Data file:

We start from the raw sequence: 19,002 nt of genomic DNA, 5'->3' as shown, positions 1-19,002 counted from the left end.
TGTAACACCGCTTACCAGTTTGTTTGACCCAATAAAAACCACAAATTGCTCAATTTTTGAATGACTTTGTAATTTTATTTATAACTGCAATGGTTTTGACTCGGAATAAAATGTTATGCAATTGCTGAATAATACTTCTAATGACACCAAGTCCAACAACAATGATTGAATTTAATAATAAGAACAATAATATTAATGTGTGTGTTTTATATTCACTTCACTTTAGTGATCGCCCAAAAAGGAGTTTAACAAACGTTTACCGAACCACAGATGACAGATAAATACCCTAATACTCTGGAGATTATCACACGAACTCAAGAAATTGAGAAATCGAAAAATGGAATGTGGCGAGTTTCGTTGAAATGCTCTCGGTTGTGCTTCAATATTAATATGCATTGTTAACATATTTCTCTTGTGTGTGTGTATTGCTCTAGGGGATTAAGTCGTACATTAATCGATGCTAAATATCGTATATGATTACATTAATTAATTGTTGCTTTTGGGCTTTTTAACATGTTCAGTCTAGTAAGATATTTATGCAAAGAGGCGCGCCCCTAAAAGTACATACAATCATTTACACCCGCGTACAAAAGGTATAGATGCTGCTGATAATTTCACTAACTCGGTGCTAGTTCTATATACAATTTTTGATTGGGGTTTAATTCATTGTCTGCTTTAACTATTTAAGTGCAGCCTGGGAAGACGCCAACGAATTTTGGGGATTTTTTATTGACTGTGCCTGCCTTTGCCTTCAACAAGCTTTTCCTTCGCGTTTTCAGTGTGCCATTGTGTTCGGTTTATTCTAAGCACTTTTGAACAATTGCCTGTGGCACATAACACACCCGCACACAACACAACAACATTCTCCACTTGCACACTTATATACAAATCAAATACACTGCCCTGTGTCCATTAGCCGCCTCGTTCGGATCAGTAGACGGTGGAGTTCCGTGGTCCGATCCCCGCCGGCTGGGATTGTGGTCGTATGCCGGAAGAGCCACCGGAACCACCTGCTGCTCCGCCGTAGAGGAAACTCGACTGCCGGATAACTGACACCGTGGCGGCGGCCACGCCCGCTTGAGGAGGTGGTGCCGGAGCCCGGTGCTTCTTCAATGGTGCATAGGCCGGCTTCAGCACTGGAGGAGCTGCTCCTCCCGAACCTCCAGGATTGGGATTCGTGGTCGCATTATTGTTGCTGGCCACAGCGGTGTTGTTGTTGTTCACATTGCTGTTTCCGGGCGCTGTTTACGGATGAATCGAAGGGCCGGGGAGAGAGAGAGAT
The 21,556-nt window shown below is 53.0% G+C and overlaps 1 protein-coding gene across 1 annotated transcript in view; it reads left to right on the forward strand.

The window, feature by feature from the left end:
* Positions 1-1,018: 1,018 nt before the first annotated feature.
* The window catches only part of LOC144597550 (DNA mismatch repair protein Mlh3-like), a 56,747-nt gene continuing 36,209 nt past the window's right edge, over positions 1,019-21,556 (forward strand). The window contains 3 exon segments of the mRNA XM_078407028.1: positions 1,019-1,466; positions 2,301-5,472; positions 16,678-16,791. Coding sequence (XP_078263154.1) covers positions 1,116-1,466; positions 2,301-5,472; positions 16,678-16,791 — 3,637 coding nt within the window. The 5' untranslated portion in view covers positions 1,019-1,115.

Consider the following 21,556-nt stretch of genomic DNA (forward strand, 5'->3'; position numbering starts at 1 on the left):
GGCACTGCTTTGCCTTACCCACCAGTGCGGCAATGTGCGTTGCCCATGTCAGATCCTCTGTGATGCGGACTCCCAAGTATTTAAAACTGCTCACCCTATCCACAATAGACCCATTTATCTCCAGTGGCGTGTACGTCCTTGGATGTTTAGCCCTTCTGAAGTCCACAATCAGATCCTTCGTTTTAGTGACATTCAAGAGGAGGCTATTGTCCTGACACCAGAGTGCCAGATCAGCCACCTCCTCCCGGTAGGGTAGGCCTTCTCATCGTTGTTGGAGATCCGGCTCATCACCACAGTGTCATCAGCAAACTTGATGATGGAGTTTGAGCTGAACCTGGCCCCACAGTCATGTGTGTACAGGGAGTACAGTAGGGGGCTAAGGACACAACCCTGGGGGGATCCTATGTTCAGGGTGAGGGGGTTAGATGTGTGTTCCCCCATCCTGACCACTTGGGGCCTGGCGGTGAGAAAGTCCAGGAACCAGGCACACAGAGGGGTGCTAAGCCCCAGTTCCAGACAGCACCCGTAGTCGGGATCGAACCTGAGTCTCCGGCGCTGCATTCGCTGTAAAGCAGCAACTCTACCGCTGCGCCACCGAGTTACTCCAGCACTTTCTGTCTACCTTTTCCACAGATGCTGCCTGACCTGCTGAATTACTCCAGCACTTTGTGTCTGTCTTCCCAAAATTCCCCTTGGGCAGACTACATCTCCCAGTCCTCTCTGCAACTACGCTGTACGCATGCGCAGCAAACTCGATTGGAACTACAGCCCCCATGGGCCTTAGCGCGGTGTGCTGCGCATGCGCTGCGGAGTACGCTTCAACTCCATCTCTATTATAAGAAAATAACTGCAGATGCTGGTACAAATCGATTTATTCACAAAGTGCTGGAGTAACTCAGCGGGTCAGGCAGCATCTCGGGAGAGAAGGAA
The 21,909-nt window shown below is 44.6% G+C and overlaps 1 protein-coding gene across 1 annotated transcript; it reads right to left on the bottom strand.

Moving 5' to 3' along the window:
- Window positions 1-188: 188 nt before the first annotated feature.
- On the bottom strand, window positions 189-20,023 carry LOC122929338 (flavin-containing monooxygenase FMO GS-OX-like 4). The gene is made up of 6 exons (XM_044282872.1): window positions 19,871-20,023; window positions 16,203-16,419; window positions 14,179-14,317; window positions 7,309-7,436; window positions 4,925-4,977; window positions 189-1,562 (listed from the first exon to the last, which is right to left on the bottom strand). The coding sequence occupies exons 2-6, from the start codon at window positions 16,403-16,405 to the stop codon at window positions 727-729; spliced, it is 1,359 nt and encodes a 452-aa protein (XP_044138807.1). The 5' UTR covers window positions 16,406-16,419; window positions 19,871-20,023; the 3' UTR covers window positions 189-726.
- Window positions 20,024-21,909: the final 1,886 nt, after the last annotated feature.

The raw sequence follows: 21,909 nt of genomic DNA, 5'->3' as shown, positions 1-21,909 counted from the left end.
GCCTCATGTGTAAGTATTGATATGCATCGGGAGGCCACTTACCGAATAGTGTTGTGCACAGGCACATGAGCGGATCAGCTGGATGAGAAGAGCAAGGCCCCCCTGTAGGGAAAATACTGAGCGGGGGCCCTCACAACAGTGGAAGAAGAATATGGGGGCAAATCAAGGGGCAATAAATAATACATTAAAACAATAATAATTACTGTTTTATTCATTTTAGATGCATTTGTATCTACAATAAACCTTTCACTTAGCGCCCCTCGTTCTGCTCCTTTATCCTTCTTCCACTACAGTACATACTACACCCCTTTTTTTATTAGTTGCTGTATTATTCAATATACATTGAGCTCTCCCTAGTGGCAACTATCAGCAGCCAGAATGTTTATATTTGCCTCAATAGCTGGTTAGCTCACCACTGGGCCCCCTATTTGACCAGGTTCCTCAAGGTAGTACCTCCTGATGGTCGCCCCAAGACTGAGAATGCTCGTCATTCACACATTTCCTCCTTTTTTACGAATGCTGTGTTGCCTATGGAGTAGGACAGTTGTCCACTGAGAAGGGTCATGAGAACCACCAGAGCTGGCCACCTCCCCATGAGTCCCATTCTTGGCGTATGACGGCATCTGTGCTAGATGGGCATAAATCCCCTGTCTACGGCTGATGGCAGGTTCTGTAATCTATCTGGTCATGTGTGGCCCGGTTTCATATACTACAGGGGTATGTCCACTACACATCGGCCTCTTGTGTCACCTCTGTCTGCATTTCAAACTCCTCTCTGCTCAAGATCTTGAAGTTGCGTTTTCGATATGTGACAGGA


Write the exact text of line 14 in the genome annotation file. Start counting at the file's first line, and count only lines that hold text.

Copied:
The raw sequence follows: 21,909 nt of genomic DNA, 5'->3' as shown, positions 1-21,909 counted from the left end.